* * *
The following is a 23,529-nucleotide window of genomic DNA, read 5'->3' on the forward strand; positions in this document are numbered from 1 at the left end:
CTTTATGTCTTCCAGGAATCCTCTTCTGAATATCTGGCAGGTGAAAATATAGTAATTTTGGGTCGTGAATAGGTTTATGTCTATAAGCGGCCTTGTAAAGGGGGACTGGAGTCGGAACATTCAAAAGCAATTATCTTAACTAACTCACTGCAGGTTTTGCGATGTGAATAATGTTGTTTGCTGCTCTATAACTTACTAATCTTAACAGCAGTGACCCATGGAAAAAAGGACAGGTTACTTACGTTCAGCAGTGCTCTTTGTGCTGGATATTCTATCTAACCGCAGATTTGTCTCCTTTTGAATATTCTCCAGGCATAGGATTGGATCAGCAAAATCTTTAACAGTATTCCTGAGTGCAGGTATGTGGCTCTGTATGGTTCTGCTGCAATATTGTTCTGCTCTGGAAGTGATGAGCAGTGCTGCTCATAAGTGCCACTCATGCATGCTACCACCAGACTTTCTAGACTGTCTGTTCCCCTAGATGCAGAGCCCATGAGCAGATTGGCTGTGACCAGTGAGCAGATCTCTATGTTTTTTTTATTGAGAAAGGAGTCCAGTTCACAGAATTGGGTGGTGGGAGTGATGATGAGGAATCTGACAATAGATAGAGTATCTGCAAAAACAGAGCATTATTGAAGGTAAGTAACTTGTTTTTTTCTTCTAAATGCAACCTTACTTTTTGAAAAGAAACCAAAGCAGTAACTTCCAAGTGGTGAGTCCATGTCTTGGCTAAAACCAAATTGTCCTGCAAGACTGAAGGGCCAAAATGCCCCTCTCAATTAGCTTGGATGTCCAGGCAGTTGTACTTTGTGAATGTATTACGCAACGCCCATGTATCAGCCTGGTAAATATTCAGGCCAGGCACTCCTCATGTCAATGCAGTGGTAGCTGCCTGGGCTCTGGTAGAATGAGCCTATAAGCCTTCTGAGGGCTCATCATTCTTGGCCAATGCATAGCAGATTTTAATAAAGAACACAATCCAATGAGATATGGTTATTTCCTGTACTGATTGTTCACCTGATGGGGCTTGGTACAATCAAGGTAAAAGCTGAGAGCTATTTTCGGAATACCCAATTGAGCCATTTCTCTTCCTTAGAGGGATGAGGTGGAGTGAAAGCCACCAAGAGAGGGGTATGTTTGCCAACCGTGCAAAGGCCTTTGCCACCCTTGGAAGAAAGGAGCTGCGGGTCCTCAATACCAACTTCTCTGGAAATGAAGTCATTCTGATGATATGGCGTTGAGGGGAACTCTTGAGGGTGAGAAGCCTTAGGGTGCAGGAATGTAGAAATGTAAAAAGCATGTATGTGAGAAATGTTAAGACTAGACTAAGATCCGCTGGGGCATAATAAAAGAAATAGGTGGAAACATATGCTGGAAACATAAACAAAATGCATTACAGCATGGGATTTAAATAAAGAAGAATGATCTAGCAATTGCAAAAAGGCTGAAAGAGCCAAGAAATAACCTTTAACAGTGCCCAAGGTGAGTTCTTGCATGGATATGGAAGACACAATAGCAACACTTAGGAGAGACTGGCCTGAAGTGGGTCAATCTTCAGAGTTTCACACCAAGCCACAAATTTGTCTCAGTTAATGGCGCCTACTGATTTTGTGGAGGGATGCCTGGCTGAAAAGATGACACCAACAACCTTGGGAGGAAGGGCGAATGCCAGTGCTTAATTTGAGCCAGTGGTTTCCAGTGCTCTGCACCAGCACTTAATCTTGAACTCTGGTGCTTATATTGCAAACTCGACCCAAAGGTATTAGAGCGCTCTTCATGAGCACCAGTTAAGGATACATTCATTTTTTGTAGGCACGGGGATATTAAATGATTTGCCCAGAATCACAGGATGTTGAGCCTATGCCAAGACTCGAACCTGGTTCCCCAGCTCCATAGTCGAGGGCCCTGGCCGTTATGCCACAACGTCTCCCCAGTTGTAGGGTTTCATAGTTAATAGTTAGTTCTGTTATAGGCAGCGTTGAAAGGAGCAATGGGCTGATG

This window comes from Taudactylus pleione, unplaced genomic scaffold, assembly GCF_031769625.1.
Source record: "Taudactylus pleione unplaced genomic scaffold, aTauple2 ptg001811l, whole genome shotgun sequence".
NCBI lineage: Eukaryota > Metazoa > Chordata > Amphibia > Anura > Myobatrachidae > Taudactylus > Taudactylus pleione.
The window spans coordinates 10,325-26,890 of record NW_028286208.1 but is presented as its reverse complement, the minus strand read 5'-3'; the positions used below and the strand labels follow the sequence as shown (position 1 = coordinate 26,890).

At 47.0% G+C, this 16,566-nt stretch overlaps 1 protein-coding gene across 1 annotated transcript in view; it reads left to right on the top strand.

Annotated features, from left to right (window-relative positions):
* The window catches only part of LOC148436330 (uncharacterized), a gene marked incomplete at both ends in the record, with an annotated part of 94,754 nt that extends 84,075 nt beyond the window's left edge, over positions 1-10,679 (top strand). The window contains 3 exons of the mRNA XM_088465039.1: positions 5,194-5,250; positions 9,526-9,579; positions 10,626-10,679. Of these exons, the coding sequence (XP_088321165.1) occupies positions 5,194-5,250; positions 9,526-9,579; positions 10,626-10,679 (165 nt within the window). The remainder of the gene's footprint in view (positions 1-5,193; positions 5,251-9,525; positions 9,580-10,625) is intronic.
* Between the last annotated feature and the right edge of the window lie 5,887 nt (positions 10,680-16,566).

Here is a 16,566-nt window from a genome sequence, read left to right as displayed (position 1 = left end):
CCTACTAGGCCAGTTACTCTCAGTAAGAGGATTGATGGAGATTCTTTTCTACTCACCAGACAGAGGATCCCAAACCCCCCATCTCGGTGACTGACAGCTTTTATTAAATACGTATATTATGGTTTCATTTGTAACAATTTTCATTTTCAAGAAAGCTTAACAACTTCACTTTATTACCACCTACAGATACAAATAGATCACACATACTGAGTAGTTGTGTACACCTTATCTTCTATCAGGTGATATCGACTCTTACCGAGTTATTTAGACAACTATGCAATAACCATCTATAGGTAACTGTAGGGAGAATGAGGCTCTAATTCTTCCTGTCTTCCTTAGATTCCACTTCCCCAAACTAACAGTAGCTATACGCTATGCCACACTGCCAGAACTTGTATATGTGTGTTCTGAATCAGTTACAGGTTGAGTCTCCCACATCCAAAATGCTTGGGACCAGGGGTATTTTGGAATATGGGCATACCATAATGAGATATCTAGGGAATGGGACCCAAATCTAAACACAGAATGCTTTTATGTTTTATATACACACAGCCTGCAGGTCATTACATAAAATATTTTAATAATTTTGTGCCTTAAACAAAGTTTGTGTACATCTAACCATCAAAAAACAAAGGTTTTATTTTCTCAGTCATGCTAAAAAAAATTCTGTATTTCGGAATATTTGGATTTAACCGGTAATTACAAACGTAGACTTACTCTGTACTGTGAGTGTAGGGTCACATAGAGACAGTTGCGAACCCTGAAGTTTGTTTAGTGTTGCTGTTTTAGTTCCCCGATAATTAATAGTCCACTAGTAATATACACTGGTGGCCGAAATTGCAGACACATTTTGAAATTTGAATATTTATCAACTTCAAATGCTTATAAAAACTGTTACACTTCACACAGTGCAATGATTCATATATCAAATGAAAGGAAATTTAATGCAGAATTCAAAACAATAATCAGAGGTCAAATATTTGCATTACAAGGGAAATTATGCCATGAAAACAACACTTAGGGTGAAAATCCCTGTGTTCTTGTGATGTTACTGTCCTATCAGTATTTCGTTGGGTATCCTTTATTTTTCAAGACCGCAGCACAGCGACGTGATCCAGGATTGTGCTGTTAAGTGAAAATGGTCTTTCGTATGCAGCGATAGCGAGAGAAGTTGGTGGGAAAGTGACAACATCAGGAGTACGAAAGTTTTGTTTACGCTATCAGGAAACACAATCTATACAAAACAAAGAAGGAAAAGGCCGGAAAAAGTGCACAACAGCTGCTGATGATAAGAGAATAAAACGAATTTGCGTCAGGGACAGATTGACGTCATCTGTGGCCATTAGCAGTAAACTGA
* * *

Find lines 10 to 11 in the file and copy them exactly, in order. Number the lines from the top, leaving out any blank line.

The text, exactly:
* Between the last annotated feature and the right edge of the window lie 5,887 nt (positions 10,680-16,566).

Here is a 16,566-nt window from a genome sequence, read left to right as displayed (position 1 = left end):